Monday, May 14, 2012
According to the latest polls, Congressman Bob Filner is running neck and neck with state Assemblyman Nathan Fletcher for second place in the San Diego mayoral race, behind front-runner City Councilman Carl DeMaio. Although Fletcher's polling numbers went up after he left the Republican Party, Filner said he does not think Fletcher's move stole votes from him.
"I think it was a last gap maneuver by Mr. Fletcher," Filner said. "He did not get the Republican endorsement, which he wanted and he tried very hard to do, and he outlined how long he had been a Republican, what he did, and all of a sudden he throws a 'Hail Mary' pass, says, 'I'll be an independent.' You can't change your record when you change your name."
As the only Democrat in the race, Filner was at one time expected to easily pass the primary to face a Republican in the general election. But although Filner is now lagging in the polls, he said his campaign has not made mistakes.
"Each person runs a campaign based on their strengths, the dynamics between the candidates and their experiences," he said. "I've won 25 elections in San Diego, I've been through this many times, I think I know how to do it and I think it will come out victorious at the end."
Filner was criticized on a previous episode of KPBS Television's "Evening Edition" for having incorrect information on the Port of San Diego. But he defended what he said.
"I was not wrong on the Port stuff, in that I said a few years ago, I probably meant 10 years ago, I have a wider framework than most people do here because I've been dealing with these issues a long time," he said.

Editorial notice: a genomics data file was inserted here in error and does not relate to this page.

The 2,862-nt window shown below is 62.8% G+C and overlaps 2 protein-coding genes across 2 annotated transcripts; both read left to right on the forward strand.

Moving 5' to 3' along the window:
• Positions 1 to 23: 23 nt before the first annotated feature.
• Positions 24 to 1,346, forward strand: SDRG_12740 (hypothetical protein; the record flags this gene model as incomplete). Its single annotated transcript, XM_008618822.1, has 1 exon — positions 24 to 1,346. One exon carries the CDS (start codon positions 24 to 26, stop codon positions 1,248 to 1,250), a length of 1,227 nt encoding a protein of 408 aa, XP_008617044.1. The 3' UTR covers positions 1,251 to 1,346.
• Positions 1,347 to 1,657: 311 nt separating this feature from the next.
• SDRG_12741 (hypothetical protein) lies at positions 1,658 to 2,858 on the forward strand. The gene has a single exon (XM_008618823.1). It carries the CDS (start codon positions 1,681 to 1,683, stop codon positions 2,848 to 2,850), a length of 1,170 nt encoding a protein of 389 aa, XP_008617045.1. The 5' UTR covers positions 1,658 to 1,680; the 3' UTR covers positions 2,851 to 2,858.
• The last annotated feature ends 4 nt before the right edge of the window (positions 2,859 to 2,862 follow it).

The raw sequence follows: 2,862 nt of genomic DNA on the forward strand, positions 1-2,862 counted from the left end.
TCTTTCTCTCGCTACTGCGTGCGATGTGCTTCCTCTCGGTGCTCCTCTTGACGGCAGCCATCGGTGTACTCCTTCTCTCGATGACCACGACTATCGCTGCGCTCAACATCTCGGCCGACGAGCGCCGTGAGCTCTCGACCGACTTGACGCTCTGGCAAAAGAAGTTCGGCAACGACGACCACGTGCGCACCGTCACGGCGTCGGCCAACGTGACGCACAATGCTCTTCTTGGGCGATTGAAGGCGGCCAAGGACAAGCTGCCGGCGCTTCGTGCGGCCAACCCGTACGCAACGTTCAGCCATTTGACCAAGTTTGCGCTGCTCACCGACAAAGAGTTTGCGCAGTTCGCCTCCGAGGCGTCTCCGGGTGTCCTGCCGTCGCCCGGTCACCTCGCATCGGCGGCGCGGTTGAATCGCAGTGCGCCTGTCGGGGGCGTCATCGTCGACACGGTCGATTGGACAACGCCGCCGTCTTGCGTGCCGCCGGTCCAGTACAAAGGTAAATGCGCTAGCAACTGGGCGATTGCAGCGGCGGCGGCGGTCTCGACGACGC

He said the "fact of the matter" has not changed, which is that the Port has room to expand.
Filner is the only mayoral candidate who does not support Proposition B, which would replace pensions for new city employees with 401(k)-style retirement plans. He said the city is "stuck with a mess," but that it needs to find a solution that's fair to taxpayers and employees.
"The current mayor has done major reforms," he said. "But we have to go further."
Filner said Proposition B is not fair to employees because it gives them 401(k)s, which are subject to the stock market, but city employees do not receive social security benefits.
"That's just wrong," he said.
Filner added that if passed, Proposition B would cost $100 million to set up and "would not save a nickel."
That's because the savings that come from Proposition B require a five-year salary freeze for city employees, Filner said.
"That can't be done by the initiative," he said. "That has to be done by collective bargaining. Why aren't we at the table rather than in the courtroom, which is what this will result in?"
Filner said pension reform supporters are focusing on "horror stories" of city employees who received $250,000 pensions.
"Well that's a few management employees who have gotten phony pay raises from the city, and bonuses in their last year, so their pension is twice their salary," he said. "That's wrong. So I put a cap - no more six-figure pensions - which I could do as mayor right away."
Filner said we also have the "lowest interest rates in the history of this nation," and that he wants to take advantage of that by refinancing the city's pension debt. Opposing mayoral candidates criticized Filner's refinancing plan, with District Attorney Bonnie Dumanis saying it "kicks his rusty pension can down our crumbling roads."
Filner added that previous mayors Dick Murphy and Susan Golding "literally stole the money" from the city's pension funds to finance Petco Park and a Republican Convention in San Diego.